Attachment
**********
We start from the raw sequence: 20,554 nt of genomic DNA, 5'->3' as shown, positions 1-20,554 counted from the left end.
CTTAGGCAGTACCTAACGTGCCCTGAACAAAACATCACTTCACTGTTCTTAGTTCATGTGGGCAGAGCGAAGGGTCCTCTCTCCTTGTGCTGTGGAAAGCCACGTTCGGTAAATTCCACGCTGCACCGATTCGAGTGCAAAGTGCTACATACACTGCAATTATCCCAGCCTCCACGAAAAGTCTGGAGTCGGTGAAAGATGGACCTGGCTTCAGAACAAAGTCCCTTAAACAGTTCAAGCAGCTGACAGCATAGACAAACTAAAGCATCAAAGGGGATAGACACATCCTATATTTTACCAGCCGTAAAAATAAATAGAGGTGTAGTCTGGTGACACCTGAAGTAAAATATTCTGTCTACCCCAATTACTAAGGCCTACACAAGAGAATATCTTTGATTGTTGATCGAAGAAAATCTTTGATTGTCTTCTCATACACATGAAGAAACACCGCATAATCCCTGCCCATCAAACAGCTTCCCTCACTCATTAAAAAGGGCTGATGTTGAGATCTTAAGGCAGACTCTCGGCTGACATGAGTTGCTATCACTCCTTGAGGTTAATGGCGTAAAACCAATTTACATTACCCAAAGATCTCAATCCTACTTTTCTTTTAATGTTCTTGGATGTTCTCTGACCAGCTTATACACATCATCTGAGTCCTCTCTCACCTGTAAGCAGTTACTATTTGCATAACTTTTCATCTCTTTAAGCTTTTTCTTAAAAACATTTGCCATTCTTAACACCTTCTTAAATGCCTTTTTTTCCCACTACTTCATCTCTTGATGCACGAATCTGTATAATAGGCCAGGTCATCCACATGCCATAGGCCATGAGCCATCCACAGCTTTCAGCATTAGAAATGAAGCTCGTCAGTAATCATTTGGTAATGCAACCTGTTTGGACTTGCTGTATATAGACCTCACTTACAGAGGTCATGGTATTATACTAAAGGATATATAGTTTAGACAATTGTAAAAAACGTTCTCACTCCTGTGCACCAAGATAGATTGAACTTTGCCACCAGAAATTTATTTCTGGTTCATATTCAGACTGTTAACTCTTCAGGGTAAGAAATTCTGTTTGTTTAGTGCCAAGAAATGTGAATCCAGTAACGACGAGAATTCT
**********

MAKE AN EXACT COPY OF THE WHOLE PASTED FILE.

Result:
We start from the raw sequence: 20,554 nt of genomic DNA, 5'->3' as shown, positions 1-20,554 counted from the left end.
CTTAGGCAGTACCTAACGTGCCCTGAACAAAACATCACTTCACTGTTCTTAGTTCATGTGGGCAGAGCGAAGGGTCCTCTCTCCTTGTGCTGTGGAAAGCCACGTTCGGTAAATTCCACGCTGCACCGATTCGAGTGCAAAGTGCTACATACACTGCAATTATCCCAGCCTCCACGAAAAGTCTGGAGTCGGTGAAAGATGGACCTGGCTTCAGAACAAAGTCCCTTAAACAGTTCAAGCAGCTGACAGCATAGACAAACTAAAGCATCAAAGGGGATAGACACATCCTATATTTTACCAGCCGTAAAAATAAATAGAGGTGTAGTCTGGTGACACCTGAAGTAAAATATTCTGTCTACCCCAATTACTAAGGCCTACACAAGAGAATATCTTTGATTGTTGATCGAAGAAAATCTTTGATTGTCTTCTCATACACATGAAGAAACACCGCATAATCCCTGCCCATCAAACAGCTTCCCTCACTCATTAAAAAGGGCTGATGTTGAGATCTTAAGGCAGACTCTCGGCTGACATGAGTTGCTATCACTCCTTGAGGTTAATGGCGTAAAACCAATTTACATTACCCAAAGATCTCAATCCTACTTTTCTTTTAATGTTCTTGGATGTTCTCTGACCAGCTTATACACATCATCTGAGTCCTCTCTCACCTGTAAGCAGTTACTATTTGCATAACTTTTCATCTCTTTAAGCTTTTTCTTAAAAACATTTGCCATTCTTAACACCTTCTTAAATGCCTTTTTTTCCCACTACTTCATCTCTTGATGCACGAATCTGTATAATAGGCCAGGTCATCCACATGCCATAGGCCATGAGCCATCCACAGCTTTCAGCATTAGAAATGAAGCTCGTCAGTAATCATTTGGTAATGCAACCTGTTTGGACTTGCTGTATATAGACCTCACTTACAGAGGTCATGGTATTATACTAAAGGATATATAGTTTAGACAATTGTAAAAAACGTTCTCACTCCTGTGCACCAAGATAGATTGAACTTTGCCACCAGAAATTTATTTCTGGTTCATATTCAGACTGTTAACTCTTCAGGGTAAGAAATTCTGTTTGTTTAGTGCCAAGAAATGTGAATCCAGTAACGACGAGAATTCT